The month of April for PQS was worse than we have been used to from our starting pitchers for a long time now, but common for the past year, unfortunately, and hence why we acquired Cueto and Samardzija.  (FYI, all of this commentary is about their 5th Rotation Turn as well, as it worked that way this season)

And that has been a great success, as Cueto led the rotation in DOM starts in April with 4, followed by Bumgarner and Samardzija with 3 DOM.  Both Peavy and Cain only had 1 DOM start.  And this is mirrored in DIS starts, with Peavy and Cain having 2 DIS starts each, and the rest of the rotation had none.

Again, with Bumgarner as our ace, he got off to a slow start, but without DIS starts as in prior seasons.  First three starts, he had only one DOM.  It should be noted, however, that he was suffering from the effects of the flu in these first three starts, something he would not cop to, but it should still be noted.  He actually did note that he's been struggling to find his mechanics and so far hasn't.

Despite the slow start, and like last season, he righted himself by mid-month and has a streak of 5 PQS starts, including the first start of May.  But unlike last season, he lost to the Dodgers twice, unable to out-duel Kershaw as he did last season.  He actually did beat Kershaw in his first matchup, but the bullpen coughed up the win.  The second time, he was just out pitched (again, I note that he was suffering the effects of the flu in this start).

Being at .500, there were a lot of losses to spread around, as well as wins.  And that is reflected in the SP ERA of 4.81 overall.  Most of the pitchers were good, though.   Cueto led the staff with 2.65 ERA, with Bumgarner at 3.00 ERA, not far behind.  Samardzija did his thing:  in spite of his great 60% DOM/0% DIS, he had a 3.86 ERA.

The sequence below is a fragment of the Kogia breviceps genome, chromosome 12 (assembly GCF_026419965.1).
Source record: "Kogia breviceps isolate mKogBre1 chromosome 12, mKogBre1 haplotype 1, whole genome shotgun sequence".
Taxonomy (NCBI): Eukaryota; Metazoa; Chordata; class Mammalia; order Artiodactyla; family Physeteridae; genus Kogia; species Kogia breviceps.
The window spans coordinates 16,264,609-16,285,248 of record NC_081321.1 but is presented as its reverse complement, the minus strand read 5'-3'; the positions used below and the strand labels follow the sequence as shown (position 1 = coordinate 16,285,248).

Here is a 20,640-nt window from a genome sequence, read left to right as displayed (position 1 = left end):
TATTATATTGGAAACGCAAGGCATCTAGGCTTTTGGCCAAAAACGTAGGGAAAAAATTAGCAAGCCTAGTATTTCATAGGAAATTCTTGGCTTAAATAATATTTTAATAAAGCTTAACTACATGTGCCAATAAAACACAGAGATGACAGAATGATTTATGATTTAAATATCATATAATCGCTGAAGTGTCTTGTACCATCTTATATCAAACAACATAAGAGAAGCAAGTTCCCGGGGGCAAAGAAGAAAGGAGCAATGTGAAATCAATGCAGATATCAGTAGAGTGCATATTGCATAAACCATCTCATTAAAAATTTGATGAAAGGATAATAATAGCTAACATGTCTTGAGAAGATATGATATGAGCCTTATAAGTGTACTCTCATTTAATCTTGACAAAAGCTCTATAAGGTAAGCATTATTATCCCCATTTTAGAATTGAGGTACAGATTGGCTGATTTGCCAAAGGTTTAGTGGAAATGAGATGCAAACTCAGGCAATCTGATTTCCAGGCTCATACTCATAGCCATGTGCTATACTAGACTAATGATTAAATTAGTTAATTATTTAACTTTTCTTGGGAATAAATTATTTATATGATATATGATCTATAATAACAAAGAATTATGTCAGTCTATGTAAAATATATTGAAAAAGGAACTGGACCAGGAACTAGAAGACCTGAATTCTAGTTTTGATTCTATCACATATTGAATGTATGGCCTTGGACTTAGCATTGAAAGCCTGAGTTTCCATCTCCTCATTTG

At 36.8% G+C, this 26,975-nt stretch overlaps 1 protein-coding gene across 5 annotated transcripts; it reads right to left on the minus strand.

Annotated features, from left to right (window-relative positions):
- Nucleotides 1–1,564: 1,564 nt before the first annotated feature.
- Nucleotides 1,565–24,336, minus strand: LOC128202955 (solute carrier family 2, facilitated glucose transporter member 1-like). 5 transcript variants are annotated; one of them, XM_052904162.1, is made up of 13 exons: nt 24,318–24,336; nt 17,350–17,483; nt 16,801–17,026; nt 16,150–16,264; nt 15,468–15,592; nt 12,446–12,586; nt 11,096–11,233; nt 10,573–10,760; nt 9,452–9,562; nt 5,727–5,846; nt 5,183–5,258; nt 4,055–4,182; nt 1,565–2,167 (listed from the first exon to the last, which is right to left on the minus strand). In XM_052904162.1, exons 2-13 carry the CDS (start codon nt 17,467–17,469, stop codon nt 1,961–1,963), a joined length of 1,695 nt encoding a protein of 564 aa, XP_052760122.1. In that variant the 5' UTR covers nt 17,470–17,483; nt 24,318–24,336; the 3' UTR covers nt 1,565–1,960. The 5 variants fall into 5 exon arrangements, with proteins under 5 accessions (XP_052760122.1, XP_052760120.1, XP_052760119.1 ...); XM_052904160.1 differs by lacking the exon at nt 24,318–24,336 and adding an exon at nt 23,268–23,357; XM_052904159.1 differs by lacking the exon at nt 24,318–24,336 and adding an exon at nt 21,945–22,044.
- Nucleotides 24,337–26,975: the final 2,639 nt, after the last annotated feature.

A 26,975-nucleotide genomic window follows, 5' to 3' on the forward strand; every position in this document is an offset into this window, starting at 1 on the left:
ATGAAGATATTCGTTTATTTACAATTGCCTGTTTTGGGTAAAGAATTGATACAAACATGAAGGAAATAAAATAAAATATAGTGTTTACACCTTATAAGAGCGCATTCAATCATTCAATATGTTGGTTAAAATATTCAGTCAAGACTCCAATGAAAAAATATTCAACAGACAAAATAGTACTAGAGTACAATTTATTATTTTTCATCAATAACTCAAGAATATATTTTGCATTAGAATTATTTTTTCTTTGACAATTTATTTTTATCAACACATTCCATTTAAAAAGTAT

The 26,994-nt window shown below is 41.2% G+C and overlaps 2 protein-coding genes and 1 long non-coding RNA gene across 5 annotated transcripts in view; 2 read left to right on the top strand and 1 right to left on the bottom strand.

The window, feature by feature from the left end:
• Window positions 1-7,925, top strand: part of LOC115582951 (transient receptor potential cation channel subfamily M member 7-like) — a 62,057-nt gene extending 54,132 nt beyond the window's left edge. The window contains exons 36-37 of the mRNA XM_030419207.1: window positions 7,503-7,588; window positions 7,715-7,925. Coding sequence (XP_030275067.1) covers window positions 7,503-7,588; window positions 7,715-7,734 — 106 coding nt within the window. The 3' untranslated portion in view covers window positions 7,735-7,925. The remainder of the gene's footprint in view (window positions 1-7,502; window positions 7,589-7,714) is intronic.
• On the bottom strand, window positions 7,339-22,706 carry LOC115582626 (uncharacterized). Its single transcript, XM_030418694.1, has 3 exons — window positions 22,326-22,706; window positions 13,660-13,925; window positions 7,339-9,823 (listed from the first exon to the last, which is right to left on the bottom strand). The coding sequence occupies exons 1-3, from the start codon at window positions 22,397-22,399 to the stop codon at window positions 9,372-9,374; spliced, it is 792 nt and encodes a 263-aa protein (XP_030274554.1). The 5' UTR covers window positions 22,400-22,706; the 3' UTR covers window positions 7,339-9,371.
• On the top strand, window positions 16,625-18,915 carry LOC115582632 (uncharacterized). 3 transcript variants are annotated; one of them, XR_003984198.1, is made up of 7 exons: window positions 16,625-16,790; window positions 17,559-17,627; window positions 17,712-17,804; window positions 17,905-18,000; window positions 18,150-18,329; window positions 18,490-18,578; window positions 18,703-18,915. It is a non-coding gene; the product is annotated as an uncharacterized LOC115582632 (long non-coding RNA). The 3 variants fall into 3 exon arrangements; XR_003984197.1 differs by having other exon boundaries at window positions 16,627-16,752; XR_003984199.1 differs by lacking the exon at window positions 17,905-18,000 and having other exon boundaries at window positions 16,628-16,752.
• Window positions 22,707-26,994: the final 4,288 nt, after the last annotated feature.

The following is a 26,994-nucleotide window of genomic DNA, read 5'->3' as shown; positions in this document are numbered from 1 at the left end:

However, Peavy and Cain have stunk it up for the most part, so far.  8.61 ERA for Peavy, 7.00 ERA for Cain.  Both had K/BB which had been good before but with the strikeout explosion, their 2.43 and 2.33 K/BB, respectively, isn't all that good anymore.  Samardzija was only at 2.60 himself, but Bumgarner had a 3.80 K/BB and Cueto a 6.60 K/BB.

From what I've read, it sounds like Cain is physically sound, but is searching for some extra stamina.  His delayed spring training seems to have put him behind everyone more than had been thought or represented through the media.

I had thought it would be easy for him once healthy, but clearly I was very wrong.  Physically, he seems fine, and he was reported to be throwing easy in the low 90's in his recent starts, so the velocity is there.  And the start of games have gone well for him, it's when he gets to the middle innings that things have gone bad for him, and that is very encouraging, seems like once he gets over the hump, he could be the Cain of old that we all love and respect.  

But his inconsistencies would be more tolerable if Peavy had been at least pitching well, but it is arguable who has been worse, Cain or Peavy.  As well as the top three has been pitching, you can't have two starters who are pitching like 5th starters and do well overall, as there will be times our top guys get out-pitched, or not get supported by the bullpen, or just plain not do well, it happens, they aren't robots.